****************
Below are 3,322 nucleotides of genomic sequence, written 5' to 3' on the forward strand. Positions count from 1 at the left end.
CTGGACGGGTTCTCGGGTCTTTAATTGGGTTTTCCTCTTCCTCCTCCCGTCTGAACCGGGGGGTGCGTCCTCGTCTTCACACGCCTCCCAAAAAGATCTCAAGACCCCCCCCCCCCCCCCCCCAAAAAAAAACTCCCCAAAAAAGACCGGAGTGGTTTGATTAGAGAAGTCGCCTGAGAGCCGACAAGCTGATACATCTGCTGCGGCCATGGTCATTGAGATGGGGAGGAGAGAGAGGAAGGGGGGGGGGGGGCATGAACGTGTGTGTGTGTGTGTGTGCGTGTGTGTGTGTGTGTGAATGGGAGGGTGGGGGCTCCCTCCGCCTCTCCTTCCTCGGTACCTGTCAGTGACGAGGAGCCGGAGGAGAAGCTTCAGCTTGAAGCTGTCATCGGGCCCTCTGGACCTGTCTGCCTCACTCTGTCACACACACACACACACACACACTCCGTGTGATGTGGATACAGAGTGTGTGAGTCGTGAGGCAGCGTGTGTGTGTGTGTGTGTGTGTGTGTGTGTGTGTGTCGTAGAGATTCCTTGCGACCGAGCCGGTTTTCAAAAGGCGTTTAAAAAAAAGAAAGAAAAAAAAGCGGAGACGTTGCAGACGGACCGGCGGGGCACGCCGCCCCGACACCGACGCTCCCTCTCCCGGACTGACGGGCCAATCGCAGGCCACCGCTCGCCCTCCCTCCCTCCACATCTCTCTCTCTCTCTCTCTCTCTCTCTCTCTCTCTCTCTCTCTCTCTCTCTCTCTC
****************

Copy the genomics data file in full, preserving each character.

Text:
Below are 3,322 nucleotides of genomic sequence, written 5' to 3' on the forward strand. Positions count from 1 at the left end.
CTGGACGGGTTCTCGGGTCTTTAATTGGGTTTTCCTCTTCCTCCTCCCGTCTGAACCGGGGGGTGCGTCCTCGTCTTCACACGCCTCCCAAAAAGATCTCAAGACCCCCCCCCCCCCCCCCCCAAAAAAAAACTCCCCAAAAAAGACCGGAGTGGTTTGATTAGAGAAGTCGCCTGAGAGCCGACAAGCTGATACATCTGCTGCGGCCATGGTCATTGAGATGGGGAGGAGAGAGAGGAAGGGGGGGGGGGGGCATGAACGTGTGTGTGTGTGTGTGTGCGTGTGTGTGTGTGTGTGAATGGGAGGGTGGGGGCTCCCTCCGCCTCTCCTTCCTCGGTACCTGTCAGTGACGAGGAGCCGGAGGAGAAGCTTCAGCTTGAAGCTGTCATCGGGCCCTCTGGACCTGTCTGCCTCACTCTGTCACACACACACACACACACACACTCCGTGTGATGTGGATACAGAGTGTGTGAGTCGTGAGGCAGCGTGTGTGTGTGTGTGTGTGTGTGTGTGTGTGTGTGTCGTAGAGATTCCTTGCGACCGAGCCGGTTTTCAAAAGGCGTTTAAAAAAAAGAAAGAAAAAAAAGCGGAGACGTTGCAGACGGACCGGCGGGGCACGCCGCCCCGACACCGACGCTCCCTCTCCCGGACTGACGGGCCAATCGCAGGCCACCGCTCGCCCTCCCTCCCTCCACATCTCTCTCTCTCTCTCTCTCTCTCTCTCTCTCTCTCTCTCTCTCTCTCTCTCTCTC